“Clutch Chess” features America’s top brass in online battle!

For Immediate Release

Clutch Chess!
New Online Tournament May 26-29

Top Four American Grandmasters Will Compete For A $100,000 Prize Fund

SAINT LOUIS, May 13, 2020 – The top four American chess superstars are set to battle online from Tuesday, May 26 – Friday, May 29, 2020 in a brand new and exciting knockout format called “Clutch Chess,” created by Grandmaster Maurice Ashley, commentator, author, and chess innovator. With $100K in prize money up for grabs, the competitors will prove their mettle under mounting pressure as the tension builds towards the end of each match.

This format promises to keep fans glued to their screens by making it impossible for any match to lose steam – even if one player takes a big lead. This unique online tournament will be a prelude to an even larger event, adding four of the world’s best international Grandmasters June 6-14, 2020 with additional tournament details coming soon.

“Clutch Chess will be exciting, fast-paced and guaranteed to leave blood on the board,” said Ashley. “This format will keep the players, commentators and especially the fans engaged until the very last move.”

The four confirmed Grandmasters are Fabiano Caruana (World number 2), Wesley So (World number 8), Leinier Dominguez (World number 6 in Rapid) and Hikaru Nakamura (World number 1 in Blitz). This quartet recently led Team USA to a silver medal in the prestigious Online Nations Cup, and is one of the favorites to win gold at the next chess Olympiad.

Clutch Chess will begin with two semifinal matches of twelve games played over two days, with the winners advancing to the finals. Games 1-4 and 7-10 of the matches will be scored using the traditional method of 1 point for a win and half a point for a draw. Games 5, 6, 11 and 12 – the final two games each day – are worth extra points and bonus prize money for a decisive result. The new scoring system means that a match isn’t over until the very end; with six points available in the last two games, anything can happen.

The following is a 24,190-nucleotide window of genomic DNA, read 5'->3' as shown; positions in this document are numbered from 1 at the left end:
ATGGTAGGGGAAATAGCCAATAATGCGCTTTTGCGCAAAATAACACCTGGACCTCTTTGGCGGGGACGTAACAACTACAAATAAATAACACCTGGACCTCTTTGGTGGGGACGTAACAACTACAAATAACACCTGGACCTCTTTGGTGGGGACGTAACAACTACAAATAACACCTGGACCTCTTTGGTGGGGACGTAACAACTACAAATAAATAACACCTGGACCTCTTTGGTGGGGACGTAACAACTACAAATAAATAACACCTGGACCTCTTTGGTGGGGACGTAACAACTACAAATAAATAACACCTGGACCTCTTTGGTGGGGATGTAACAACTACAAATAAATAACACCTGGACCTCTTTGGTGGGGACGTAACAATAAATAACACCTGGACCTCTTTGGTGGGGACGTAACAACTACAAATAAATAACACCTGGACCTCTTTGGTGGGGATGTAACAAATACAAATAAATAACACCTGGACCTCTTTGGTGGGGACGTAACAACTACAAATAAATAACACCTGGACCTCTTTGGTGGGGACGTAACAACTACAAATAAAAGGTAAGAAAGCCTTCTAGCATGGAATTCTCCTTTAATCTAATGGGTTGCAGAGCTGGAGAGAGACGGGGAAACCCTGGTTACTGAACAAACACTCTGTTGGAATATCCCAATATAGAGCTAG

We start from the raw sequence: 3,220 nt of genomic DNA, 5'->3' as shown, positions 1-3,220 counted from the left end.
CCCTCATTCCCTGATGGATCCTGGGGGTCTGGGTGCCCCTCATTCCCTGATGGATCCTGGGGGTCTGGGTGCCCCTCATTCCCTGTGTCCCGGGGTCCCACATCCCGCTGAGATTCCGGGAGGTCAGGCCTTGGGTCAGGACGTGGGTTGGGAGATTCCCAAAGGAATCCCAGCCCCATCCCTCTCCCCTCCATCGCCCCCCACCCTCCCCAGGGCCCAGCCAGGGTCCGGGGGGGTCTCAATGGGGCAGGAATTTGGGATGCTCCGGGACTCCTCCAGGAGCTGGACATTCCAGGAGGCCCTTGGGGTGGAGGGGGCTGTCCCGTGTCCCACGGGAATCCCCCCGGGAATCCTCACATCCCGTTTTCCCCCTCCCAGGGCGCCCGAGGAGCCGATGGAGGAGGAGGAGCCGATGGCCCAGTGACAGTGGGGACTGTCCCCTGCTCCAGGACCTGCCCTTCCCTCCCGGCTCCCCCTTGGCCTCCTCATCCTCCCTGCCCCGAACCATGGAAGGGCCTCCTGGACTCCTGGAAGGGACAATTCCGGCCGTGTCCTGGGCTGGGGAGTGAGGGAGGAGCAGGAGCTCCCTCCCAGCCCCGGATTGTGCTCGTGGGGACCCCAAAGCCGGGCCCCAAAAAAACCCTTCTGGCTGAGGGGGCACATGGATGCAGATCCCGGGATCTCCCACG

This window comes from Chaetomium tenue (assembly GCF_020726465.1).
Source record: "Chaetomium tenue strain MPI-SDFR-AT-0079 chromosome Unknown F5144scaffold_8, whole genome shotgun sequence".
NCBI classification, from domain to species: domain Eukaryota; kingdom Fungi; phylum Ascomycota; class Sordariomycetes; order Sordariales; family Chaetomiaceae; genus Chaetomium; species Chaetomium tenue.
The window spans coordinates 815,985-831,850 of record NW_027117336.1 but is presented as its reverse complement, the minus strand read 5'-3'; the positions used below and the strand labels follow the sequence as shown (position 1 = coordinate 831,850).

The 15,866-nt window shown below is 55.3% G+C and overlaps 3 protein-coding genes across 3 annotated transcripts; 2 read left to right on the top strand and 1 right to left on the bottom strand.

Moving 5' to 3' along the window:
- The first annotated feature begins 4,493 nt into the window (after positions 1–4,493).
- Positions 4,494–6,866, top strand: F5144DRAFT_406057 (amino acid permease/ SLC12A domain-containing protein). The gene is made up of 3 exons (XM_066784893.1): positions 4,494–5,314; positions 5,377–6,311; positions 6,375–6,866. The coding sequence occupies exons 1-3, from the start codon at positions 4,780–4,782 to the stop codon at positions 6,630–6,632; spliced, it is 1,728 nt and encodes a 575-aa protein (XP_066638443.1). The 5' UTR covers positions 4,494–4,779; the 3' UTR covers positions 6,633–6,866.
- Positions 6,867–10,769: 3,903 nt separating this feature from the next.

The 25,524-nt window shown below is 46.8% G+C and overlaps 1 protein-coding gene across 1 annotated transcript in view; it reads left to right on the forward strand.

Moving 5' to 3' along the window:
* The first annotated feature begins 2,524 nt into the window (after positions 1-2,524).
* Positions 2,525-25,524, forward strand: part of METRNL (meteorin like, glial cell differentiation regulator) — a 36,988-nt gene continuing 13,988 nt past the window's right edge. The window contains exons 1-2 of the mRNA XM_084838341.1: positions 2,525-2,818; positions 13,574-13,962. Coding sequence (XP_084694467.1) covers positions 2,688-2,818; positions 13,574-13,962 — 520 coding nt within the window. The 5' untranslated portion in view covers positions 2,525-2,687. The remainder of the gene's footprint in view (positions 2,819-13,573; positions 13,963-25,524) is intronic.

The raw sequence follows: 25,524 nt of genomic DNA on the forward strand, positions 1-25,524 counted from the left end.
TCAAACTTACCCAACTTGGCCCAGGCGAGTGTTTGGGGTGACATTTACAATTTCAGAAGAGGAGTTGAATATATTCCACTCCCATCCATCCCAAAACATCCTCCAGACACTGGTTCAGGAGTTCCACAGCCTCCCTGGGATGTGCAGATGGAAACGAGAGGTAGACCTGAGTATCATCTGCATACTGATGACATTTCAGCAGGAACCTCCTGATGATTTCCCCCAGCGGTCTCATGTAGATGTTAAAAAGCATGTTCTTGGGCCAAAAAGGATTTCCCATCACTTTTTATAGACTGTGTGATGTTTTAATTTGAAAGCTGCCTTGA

Games 01-04: Win=1 Draw=½ Loss=0
Games 05-06: Win=2 Draw=1 Loss=0
Games 07-10: Win=1 Draw=½ Loss=0
Games 11-12: Win=3 Draw=1½ Loss=0

Total Match Points Possible 18

“We are excited to showcase this new chess tournament format, and the prize money has also been divided in a way guaranteed to keep the matches even more nerve-wracking,” said Tony Rich, Executive Director of the Saint Louis Chess Club.

While 1st to 4th places will feature a normal prize breakdown, bonus money will be awarded to players who deliver a victory in the clutch games, totaling $10,000 per match. Any drawn clutch games roll the clutch prizes to the end of the match. If game 12 of the semifinals is drawn, accumulated clutch money will roll over into games 11 and 12 of the finals. Ultimately the clutch money on the last day could be as much as the actual first place prize.

Semifinals (WINNER advances to finals; loser gets $10,000)

  • Clutch Games 05&06 ($2,000/game)
  • Clutch Games 11&12 ($3,000/game)
  • Finals (WINNER $30,000; 2nd $20,000)

  • Clutch Games 05&06 ($2,000/game)
  • Clutch Games 11&12 ($3,000/game)
  • The rounds will be streamed live daily on uschesschamps.com from May 26-29 with expert commentary featuring GM’s Yasser Seirawan and Maurice Ashley and WGM Jennifer Shahade.


    About The Saint Louis Chess Club

    The Saint Louis Chess Club is a non-profit, 501(c)(3) organization committed to making chess an important part of our community. In addition to providing a forum for the community to play tournaments and casual games, the club also offers chess improvement classes, beginner lessons and special lectures.

    Recognizing the cognitive and behavioral benefits of chess, the Saint Louis Chess Club is committed to supporting those chess programs that already exist in area schools while encouraging the development of new in-school and after-school programs. For more information, visit www.saintlouischessclub.org.

    “Chess is a sign there is still some intelligent life left on this planet.”

    Video by St. Louis Chess Club

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